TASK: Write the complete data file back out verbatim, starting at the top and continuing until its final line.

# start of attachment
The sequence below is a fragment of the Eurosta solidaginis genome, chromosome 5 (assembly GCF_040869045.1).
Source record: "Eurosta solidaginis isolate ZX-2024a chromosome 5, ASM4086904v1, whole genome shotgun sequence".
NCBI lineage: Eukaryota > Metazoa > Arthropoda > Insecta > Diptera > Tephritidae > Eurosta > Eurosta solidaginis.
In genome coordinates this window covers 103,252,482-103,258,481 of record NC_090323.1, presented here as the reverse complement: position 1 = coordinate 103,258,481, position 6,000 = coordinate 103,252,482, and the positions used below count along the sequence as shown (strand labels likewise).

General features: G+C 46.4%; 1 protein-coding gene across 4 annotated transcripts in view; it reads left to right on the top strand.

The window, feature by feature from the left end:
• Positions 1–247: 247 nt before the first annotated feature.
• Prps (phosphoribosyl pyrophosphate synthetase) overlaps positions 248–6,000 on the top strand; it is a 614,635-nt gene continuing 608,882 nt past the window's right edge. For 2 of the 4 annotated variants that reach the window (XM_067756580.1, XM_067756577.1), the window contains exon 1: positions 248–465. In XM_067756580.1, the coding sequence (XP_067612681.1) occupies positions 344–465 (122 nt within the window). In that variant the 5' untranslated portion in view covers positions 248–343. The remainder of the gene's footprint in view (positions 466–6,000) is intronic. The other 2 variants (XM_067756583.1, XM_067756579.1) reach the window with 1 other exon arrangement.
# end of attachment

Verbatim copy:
The sequence below is a fragment of the Eurosta solidaginis genome, chromosome 5 (assembly GCF_040869045.1).
Source record: "Eurosta solidaginis isolate ZX-2024a chromosome 5, ASM4086904v1, whole genome shotgun sequence".
NCBI lineage: Eukaryota > Metazoa > Arthropoda > Insecta > Diptera > Tephritidae > Eurosta > Eurosta solidaginis.
In genome coordinates this window covers 103,252,482-103,258,481 of record NC_090323.1, presented here as the reverse complement: position 1 = coordinate 103,258,481, position 6,000 = coordinate 103,252,482, and the positions used below count along the sequence as shown (strand labels likewise).

General features: G+C 46.4%; 1 protein-coding gene across 4 annotated transcripts in view; it reads left to right on the top strand.

The window, feature by feature from the left end:
• Positions 1–247: 247 nt before the first annotated feature.
• Prps (phosphoribosyl pyrophosphate synthetase) overlaps positions 248–6,000 on the top strand; it is a 614,635-nt gene continuing 608,882 nt past the window's right edge. For 2 of the 4 annotated variants that reach the window (XM_067756580.1, XM_067756577.1), the window contains exon 1: positions 248–465. In XM_067756580.1, the coding sequence (XP_067612681.1) occupies positions 344–465 (122 nt within the window). In that variant the 5' untranslated portion in view covers positions 248–343. The remainder of the gene's footprint in view (positions 466–6,000) is intronic. The other 2 variants (XM_067756583.1, XM_067756579.1) reach the window with 1 other exon arrangement.